ledge

[ lej ]
/ lɛdʒ /

noun

verb (used with object), ledged, ledg·ing.

to assemble (a door or the like) with ledges.

Nearby words

  1. ledbetter,
  2. lede,
  3. lederberg,
  4. lederberg, joshua,
  5. lederhosen,
  6. ledger,
  7. ledger beam,
  8. ledger board,
  9. ledger line,
  10. ledger paper

Origin of ledge

1300–50; Middle English legge, perhaps derivative of leggen to lay1; compare Middle High German legge layer, edge, Old English lecg part of a weapon

Related formsledge·less, adjectiveun·ledged, adjective

Dictionary.com Unabridged Based on the Random House Unabridged Dictionary, © Random House, Inc. 2019

Examples from the Web for ledge


British Dictionary definitions for ledge

ledge

/ (lɛdʒ) /

noun

a narrow horizontal surface resembling a shelf and projecting from a wall, window, etc
a layer of rock that contains an ore; vein
a ridge of rock that lies beneath the surface of the sea
a narrow shelflike rock projection on a cliff or mountain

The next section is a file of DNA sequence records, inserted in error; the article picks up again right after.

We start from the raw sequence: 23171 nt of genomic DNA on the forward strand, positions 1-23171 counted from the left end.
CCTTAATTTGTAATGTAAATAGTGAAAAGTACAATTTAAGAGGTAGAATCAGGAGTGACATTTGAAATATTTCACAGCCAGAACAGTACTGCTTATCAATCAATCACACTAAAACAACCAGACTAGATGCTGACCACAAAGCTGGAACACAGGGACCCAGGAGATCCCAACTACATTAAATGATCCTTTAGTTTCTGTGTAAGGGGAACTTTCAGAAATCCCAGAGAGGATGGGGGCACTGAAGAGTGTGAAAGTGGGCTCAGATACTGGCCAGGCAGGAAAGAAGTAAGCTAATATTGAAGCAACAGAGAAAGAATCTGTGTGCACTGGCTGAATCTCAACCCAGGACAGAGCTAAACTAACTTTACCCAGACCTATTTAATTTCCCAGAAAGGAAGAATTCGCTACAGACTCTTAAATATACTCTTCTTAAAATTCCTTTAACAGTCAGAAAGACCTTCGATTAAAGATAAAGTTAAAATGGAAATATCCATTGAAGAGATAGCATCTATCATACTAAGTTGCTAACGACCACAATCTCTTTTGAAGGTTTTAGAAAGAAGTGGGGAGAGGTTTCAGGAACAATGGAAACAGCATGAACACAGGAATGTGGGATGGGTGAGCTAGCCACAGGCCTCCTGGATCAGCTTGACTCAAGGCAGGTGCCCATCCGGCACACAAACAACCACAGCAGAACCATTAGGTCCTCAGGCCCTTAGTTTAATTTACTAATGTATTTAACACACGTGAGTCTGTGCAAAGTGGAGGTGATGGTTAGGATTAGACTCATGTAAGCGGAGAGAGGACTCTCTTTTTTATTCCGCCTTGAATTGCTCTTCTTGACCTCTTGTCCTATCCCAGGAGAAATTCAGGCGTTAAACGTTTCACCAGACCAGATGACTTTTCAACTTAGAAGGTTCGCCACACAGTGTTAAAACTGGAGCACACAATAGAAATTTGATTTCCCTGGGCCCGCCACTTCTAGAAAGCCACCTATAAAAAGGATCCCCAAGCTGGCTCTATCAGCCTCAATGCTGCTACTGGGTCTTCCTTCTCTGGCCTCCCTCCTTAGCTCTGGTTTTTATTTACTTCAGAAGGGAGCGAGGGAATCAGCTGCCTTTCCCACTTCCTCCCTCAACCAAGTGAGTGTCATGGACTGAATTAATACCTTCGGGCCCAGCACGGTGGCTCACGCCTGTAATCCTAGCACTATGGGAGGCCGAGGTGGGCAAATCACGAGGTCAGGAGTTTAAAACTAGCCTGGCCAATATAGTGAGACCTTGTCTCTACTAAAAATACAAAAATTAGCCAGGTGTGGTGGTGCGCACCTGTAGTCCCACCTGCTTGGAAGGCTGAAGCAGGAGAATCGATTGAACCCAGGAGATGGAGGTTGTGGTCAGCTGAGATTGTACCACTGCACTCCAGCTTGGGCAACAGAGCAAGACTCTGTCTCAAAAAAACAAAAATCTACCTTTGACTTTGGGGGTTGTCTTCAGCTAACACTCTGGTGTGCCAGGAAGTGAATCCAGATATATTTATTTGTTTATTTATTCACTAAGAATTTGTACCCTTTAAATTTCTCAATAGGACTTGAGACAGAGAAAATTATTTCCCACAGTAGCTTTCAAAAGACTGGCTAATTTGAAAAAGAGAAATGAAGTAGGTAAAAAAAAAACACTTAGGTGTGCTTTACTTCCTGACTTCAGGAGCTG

Derived Formsledgy or ledged, adjective

Word Origin for ledge

C14 legge, perhaps from leggen to lay 1

Collins English Dictionary - Complete & Unabridged 2012 Digital Edition © William Collins Sons & Co. Ltd. 1979, 1986 © HarperCollins Publishers 1998, 2000, 2003, 2005, 2006, 2007, 2009, 2012

Word Origin and History for ledge

ledge

n.

late 13c., "crossbar on a door," perhaps from Middle English verb leggen "to place, lay" (see lay (v.)). Sense of "narrow shelf" is first recorded 1550s; "shelf-like projection of rock" is from 1550s.

Online Etymology Dictionary, © 2010 Douglas Harper